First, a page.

Fact is the Independence Referendum is bound to have SNP and Yes supporters determined to turn out and campaign simply because so many of us have been working all our political lives to see it. Of course there should always be a caution against complacency but you only need look at the grass roots events that have already happened and that are still ongoing to see that on the ground it's certainly not the Yes campaign that are the ones guilty of complacency and taking their vote for granted.

    Agree with you totally about the Pat Lally-gate farce James. It's so wildly out of proportion to the facts and the mindless shrieking about it being done by the unionist supporting media, labour and their tory chums.

    However, it and the utter bollocks being talked about Rowling by 'better together' are part of the precise same strategy that they went down with the nagativity and scaremongering. They seem utterly incapable of learning from past mistakes.

    The scaremongering from better together reached utterly farcical levels which is why it's laughed at so much now. Whether it be tins of beans costing you more in an Independent scotland or cars being forced to drive on the wrong side of the road in an Independent scotland or any other scaremongering bullshit. That was the inevitable result of stupid politics from No which they still haven't grasped. It's also why, in one of his rare moments of lucidity, even Better Together's favourite pollster Curtice had to admit in the Times that..

    "the 'no' campaign would appear to be at risk of becoming an irritating background noise to which nobody listens any more'."

    Curtice had to admit that because the negativity was so relentless and reaching such ridiculous levels. Now the tories, labour and unionist media doing the precise same thing by attacking and villifying Yes supporters at every turn for usually comically feeble reasons. It's not hard to see how seriously the public is going to take that after a few more weeks of this.

    I'm using this Pat Lally nonsense as an example when I get asked as it proves just how desperate and untrustworthy the No side are when since it is such palpable nonsense.

    I have to admit though, that's not the real subject of conversations I'm hearing right now. It's Iraq. I have friends and family in the forces and even applying for jobs so the Iraq bloodbath is of considerably more importance than J.K. Rowling or not being related to Pat Lally. You'll also find that up and down scotland those who marched and protested against Iraq are paying very close attention to the bloody nightmare we all predicted and warned about playing out.

    Bit hard for the No campaign to convince scots just how 'better together' we would be with another westminster war from Blair, Brown Cameron and the other Iraq cheerleaders.

    I saw this retweeted by Wings and it did get to the heart of the matter.

    Mark Steel @mrmarksteel

    MPs who supported the Iraq war should be allowed to comment on events there, but only if they start "Bear in mind I'm a fucking imbecile."

  17. Since I know some are finding the tory/labour and unionist media's relentless attacks and negativity a bit wearying.. this should make you laugh.

    By god it made me laugh for all sorts or reasons.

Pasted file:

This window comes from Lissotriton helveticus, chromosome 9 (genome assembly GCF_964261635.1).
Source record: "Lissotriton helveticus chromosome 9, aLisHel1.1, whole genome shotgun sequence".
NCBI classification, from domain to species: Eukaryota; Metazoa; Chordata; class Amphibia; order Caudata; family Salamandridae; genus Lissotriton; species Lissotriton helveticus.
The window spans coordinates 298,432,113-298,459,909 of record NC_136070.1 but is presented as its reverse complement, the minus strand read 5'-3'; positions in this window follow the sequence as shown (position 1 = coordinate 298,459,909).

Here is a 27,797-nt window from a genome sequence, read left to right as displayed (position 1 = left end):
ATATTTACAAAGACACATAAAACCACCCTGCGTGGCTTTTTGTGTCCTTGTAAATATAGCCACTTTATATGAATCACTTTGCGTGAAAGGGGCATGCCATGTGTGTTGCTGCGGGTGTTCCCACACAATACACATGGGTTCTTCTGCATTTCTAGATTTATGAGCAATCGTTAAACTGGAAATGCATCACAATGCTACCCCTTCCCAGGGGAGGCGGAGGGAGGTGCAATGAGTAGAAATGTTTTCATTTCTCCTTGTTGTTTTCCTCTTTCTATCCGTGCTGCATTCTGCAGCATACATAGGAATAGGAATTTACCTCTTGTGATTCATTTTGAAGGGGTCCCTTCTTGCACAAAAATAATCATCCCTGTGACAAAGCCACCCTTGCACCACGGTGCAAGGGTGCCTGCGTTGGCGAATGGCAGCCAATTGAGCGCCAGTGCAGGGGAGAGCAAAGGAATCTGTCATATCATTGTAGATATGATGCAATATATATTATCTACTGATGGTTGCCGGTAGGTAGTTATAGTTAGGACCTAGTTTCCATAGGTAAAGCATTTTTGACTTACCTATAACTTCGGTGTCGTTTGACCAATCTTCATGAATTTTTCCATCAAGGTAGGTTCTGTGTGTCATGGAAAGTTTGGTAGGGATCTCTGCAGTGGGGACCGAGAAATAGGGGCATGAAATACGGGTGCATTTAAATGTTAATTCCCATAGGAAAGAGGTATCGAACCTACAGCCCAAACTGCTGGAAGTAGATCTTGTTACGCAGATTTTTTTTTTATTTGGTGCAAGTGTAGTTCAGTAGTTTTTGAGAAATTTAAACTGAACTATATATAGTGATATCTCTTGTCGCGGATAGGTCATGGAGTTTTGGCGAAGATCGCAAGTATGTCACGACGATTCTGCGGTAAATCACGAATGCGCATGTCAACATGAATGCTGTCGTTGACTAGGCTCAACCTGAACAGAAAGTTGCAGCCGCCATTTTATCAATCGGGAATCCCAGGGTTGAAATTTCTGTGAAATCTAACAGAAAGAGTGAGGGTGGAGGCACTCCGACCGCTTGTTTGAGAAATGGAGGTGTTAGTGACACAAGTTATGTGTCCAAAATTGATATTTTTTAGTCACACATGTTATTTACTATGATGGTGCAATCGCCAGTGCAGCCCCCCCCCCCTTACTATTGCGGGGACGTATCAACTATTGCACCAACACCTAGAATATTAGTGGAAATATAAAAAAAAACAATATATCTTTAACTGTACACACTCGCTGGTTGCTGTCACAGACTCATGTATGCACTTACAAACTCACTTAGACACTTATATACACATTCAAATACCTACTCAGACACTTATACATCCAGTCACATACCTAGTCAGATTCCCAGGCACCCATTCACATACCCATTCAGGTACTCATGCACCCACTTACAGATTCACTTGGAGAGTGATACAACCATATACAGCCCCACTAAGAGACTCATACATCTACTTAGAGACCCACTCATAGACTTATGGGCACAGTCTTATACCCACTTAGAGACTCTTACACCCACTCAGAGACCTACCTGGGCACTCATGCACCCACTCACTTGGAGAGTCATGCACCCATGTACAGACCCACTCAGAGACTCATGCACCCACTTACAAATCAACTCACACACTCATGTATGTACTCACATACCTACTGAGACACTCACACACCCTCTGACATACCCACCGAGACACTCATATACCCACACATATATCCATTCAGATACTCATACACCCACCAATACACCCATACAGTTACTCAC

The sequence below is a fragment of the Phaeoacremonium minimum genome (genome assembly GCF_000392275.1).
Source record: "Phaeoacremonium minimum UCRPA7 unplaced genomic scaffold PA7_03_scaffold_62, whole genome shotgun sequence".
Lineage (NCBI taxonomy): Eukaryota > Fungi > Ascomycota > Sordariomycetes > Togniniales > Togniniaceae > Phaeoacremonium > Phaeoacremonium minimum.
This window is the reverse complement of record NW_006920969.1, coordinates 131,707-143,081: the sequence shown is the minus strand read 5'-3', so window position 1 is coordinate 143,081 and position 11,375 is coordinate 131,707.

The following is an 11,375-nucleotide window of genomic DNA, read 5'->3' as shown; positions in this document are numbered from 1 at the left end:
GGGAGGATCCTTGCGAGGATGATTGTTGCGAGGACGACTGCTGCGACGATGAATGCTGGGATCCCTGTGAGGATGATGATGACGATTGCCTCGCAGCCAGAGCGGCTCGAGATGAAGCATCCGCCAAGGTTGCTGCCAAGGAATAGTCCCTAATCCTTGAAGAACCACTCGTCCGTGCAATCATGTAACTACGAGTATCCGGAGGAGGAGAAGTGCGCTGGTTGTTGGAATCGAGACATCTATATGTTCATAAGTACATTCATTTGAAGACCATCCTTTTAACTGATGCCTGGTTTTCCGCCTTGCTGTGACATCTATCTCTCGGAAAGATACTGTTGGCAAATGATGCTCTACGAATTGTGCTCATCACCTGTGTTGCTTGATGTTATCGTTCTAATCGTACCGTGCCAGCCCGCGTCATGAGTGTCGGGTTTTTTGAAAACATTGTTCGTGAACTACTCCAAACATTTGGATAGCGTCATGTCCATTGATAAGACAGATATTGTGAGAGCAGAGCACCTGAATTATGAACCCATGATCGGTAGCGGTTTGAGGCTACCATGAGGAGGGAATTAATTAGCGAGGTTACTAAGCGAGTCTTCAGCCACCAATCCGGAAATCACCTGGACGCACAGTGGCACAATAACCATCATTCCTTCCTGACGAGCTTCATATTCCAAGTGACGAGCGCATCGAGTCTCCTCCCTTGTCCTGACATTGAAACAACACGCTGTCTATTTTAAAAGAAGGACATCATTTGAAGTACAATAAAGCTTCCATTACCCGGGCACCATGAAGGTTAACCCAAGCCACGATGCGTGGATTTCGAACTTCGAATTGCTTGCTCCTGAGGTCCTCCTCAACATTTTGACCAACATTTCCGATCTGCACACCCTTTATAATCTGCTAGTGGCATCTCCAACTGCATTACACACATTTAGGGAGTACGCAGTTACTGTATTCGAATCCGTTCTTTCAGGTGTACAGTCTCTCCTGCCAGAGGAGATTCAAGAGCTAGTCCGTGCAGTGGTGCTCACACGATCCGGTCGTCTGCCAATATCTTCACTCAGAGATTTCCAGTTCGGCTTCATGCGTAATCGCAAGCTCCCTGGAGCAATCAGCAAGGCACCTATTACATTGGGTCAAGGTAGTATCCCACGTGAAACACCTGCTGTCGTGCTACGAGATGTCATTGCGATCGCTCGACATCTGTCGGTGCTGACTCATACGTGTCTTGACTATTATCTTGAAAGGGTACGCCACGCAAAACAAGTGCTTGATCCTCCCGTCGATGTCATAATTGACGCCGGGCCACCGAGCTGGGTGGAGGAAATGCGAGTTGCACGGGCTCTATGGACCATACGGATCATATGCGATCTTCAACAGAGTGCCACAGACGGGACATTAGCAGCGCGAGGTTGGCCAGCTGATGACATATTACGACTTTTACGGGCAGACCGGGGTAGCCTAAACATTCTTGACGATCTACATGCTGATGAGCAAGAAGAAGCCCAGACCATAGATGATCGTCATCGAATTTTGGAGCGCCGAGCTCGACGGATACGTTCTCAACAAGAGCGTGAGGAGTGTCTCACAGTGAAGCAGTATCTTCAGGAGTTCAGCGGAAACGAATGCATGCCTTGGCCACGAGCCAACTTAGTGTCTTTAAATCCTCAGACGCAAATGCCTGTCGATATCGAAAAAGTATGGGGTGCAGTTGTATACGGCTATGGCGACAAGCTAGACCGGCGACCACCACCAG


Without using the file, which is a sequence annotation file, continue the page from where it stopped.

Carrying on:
Witness this 'evil' nationalist flouting his jingoistic propaganda hate-paper for all to see. (except for viewers in scotland who saw a curiously different edition in the newsagents this morning)

    The Sun @TheSunNewspaper

    This Is Our England: Labour leader @Ed_Miliband backs today's special edition. #DoUsProud

    3:15 PM - 12 Jun 2014


    That is not, I repeat NOT a spoof. Just think about the timing for a second once the sheer awe at little Ed's formidable charisma has abated.

    I'm trying hard to think of more poorly timed endorsement... NOPE! little Ed has pretty much hit the Jackpot as far as that's concerned (unless an O.J. Simpson style shocker somehow occurs which is theoretically possible always keep in mind)

    It has of course inspired many amusing internet spoofs and this one is also hilarious on more than one level.

    Miliband hostage crisis worsens as photos of captive discovered.

    GENIUS! :D

  18. like it Mick Pork!

    On this Clare/Claire Lallygate. If she really was a 'normal mum' just speaking her thoughts like everyone else on the indy ref, there simply would not be this hooha about it.

    It's only a shadow cabinet member who launched the leader of the opposition's successful leadership campaign and is heavily networked within the Scottish political village (she's had Salmond in her front room FFS) that could ever muster the kind of personal outrage from Labour (and BT unionist in general) politicos and their placemen in the media.

    This kind of media storm only occurs for those that matter and are part of the club.

    Had to laugh last night at the sight of the (Scottish) daughter of ex labour leader and baroness in the HoL as 'normal' BBC interrogator of another 'normal (Scottish) mum' with equally innocent connections to the Labour party (only a member of the shadow cabinet) expressing her outrage on the national broadcaster, at how she had been completely misrepresented by some tweeters on the internet!

    The whole thing is a kind of mirror held up to show us plebs exactly who and what matters to those in our media and political village. A wee clue, it isn't 'normal mums' or normal anyones.

    Lallands Peat Worrier has a great post on the mindset.


  19. You're not wrong braco.

    Media manufactured and politically instigated 'scandals' have an extraordinarily poor track record of breaking through to the ordinary punter. Fact is unless the scandal in question is actually shocking and has ordinary (not members of the labour shadow cabinet 'ordinary') people up in arms they soon die a quick death no matter how many times the media and politicians keep trying to shriek about it. It also works on the law of diminishing returns whereby the more times a party cries wolf over trivial bullshit the less attention the public will pay to them every time they do it.

    Not to mention the proximity of BIG political events that matter (like Iraq right now) and actual massive scandals reaching their conclusion. (like Brooks and Coulson)

    Excellent Peat Worrier article too. I'm fairly sure it hasn't escaped most scots attention that the No campaign that keeps whining about being 'shouted down' is somehow still plastered across the media and papers every single day.